A quick roundup of the issues driving the healthcare reform conversation.
Item of the Week
Week in Review
COVID PHE The coronavirus public health emergency gets a May end date.
Quick takeaway: Last week, the Administration signaled that it would be ending the COVID public health emergency (PHE) on May 11.
Further context: Since it was initially declared back in January 2020 (under the previous Administration), the PHE has been renewed a dozen times.
What it means: Numerous flexibilities and allowances were granted under the PHE, all with an eye on ensuring Americans were able to access the healthcare they needed throughout the ongoing public health crisis. Now, with the PHE drawing to a close, stakeholders across the healthcare industry are working together to make sure Americans are aware of their options.
US HEALTH The US spends more on healthcare than other countries – but, gets worse health outcomes.
Quick takeaway: In its latest report comparing healthcare in this country to the rest of the world, the Commonwealth Fund found that the US continues to outspend other high-income nations, while also continuing to have some of the lowest health outcomes compared to those countries.
Further context: Among the takeaways from the report:
- Healthcare spending in the US – both, on a per person basis and as a share of GDP – is the highest among the countries in the report.
- The US has the lowest life expectancy at birth, the highest death rate for treatable or avoidable conditions, and the highest rates of maternal and infant mortality. It also ranks among the highest for suicide rates.
- In addition to having the highest rate of people with multiple chronic conditions, the US also has an obesity rate nearly twice the average among countries belonging to the Organization for Economic Co-operation and Development (OECD).
What it means: Researchers also pointed out that people in the US see doctors less often than those in most countries, likely owing to this country having a below-average number of practicing physicians.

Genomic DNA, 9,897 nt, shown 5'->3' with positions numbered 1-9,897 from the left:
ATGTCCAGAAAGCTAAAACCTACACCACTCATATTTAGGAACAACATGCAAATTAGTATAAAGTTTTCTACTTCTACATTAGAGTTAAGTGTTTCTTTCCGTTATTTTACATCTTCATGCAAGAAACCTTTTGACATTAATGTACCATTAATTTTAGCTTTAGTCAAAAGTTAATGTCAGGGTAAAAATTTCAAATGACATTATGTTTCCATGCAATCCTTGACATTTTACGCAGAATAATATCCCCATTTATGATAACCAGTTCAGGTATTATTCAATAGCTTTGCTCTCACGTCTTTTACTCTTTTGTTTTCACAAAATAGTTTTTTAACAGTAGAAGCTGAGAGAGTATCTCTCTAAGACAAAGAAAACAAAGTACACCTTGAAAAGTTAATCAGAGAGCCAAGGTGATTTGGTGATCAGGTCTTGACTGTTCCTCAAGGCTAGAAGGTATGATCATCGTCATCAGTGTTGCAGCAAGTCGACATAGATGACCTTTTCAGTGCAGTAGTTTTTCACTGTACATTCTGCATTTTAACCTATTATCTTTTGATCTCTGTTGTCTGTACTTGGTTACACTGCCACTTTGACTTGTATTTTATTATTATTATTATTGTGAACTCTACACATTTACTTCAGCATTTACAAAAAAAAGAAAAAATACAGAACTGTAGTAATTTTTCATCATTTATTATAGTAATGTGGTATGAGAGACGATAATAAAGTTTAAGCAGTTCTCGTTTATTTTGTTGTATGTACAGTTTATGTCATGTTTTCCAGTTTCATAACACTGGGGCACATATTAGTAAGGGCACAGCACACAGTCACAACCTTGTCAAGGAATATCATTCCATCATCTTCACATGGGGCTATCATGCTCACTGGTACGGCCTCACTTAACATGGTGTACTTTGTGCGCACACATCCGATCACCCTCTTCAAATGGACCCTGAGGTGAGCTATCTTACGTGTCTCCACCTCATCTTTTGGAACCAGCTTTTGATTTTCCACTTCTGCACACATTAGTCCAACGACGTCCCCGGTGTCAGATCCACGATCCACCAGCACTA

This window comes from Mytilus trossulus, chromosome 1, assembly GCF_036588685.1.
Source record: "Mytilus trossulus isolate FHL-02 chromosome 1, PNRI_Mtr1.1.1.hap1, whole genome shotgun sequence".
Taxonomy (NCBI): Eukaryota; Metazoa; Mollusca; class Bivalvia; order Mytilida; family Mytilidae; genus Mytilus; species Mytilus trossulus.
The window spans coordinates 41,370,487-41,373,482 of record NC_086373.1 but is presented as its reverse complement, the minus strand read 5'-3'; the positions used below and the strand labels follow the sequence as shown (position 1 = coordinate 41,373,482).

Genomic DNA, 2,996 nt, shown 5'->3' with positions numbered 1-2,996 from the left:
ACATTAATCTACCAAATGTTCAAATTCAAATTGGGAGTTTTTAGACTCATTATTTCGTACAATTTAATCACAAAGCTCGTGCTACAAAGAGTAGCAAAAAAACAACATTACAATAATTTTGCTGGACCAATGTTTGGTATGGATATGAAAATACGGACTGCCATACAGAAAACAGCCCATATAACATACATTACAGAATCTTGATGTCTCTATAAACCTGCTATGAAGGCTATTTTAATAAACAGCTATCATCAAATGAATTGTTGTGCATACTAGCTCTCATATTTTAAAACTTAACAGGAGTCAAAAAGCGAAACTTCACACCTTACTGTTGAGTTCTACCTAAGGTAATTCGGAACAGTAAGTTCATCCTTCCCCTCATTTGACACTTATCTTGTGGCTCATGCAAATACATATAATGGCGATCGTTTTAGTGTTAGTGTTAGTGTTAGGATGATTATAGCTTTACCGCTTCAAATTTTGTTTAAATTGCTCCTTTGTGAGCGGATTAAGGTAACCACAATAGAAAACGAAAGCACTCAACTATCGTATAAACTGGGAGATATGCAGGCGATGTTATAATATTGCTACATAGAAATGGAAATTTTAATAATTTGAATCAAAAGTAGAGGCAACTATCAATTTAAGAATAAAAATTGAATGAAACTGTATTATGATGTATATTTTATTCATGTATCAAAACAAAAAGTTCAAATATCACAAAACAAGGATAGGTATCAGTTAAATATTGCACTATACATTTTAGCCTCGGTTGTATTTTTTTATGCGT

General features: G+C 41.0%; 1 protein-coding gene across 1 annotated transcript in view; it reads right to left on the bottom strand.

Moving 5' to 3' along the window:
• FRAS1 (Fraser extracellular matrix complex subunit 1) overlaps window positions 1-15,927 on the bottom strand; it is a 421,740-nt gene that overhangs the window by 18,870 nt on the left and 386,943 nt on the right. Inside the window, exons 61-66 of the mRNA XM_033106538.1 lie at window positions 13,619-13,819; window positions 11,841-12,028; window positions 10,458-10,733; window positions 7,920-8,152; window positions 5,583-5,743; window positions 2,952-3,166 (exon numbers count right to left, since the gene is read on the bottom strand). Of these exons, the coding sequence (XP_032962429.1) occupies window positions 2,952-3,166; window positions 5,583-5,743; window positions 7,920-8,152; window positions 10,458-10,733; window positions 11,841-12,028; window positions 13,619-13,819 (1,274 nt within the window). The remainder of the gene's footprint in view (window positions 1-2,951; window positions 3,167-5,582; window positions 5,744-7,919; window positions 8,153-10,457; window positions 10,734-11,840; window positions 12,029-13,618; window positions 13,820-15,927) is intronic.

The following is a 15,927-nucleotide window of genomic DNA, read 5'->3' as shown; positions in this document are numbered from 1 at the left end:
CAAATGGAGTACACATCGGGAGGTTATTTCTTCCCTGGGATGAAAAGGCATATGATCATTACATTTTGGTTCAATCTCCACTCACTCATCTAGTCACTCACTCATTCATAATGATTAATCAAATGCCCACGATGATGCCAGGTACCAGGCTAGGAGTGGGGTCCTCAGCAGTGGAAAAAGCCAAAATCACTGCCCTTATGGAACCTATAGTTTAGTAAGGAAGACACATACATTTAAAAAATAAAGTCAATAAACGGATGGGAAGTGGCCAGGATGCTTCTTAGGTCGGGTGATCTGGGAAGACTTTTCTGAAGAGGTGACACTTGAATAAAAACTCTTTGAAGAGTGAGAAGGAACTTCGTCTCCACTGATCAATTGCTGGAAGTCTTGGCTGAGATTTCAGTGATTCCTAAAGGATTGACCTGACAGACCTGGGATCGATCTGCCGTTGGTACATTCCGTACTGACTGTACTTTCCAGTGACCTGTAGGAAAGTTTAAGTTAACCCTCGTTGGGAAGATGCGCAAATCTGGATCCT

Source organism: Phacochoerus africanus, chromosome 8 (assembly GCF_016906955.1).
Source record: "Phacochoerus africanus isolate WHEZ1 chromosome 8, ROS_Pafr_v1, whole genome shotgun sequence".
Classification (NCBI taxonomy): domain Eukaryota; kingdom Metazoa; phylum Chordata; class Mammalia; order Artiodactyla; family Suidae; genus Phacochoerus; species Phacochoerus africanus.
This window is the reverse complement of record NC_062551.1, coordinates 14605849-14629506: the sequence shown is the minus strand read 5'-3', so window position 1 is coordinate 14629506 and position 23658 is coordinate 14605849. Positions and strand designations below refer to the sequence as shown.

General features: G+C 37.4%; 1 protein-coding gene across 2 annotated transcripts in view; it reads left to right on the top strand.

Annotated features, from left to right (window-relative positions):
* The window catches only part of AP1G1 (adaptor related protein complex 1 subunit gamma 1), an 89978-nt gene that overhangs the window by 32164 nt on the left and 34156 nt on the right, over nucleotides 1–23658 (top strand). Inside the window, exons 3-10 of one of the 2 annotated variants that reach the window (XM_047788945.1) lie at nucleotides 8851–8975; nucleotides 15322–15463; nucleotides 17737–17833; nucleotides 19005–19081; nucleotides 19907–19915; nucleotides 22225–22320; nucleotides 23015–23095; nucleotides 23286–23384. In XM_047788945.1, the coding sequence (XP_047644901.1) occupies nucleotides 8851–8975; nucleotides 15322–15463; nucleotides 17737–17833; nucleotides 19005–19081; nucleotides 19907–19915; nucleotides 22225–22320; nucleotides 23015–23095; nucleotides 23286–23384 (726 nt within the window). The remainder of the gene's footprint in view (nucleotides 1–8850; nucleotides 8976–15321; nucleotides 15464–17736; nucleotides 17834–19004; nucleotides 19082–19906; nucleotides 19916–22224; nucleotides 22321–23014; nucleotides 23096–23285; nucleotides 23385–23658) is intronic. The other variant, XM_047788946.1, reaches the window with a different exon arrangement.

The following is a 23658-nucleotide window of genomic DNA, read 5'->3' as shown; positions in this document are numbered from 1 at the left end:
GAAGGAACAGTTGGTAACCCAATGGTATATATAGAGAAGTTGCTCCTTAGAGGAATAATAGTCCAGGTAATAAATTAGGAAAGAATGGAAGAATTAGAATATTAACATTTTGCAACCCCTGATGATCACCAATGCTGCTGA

In order to improve our standing on the global health stage, researchers go on to say that the US needs to expand access to healthcare, act aggressively to control costs, and make greater investments in health equity and social services.
AFFORDABLE FUTURE A new policy platform focuses on advancing solutions to rising prescription drug costs.
Quick takeaway: So much of the conversation surrounding out-of-control drug costs seems to be focused on who’s to blame – largely owing to Big Pharma’s continued efforts to shift attention away from the responsibility that they alone bear in setting prices for these drugs in the first place.
Further context: However, last week, the trade association representing pharmacy benefit managers (PBMs) released a new policy platform designed to recalibrate the evolving conversation by advancing actionable solutions aimed at enhancing a more competitive prescription drug market.
What it means: This vision of an “Affordable Future” offered up by the Pharmaceutical Care Management Association (PCMA), focuses on three key ways to achieve a more functional, equitable, and affordable market for prescription drugs:
- Ensure system sustainability by promoting competition
- Support and equip clinicians with tools and data to most effectively serve patients
- Enhance patient outcomes and improve the patient experience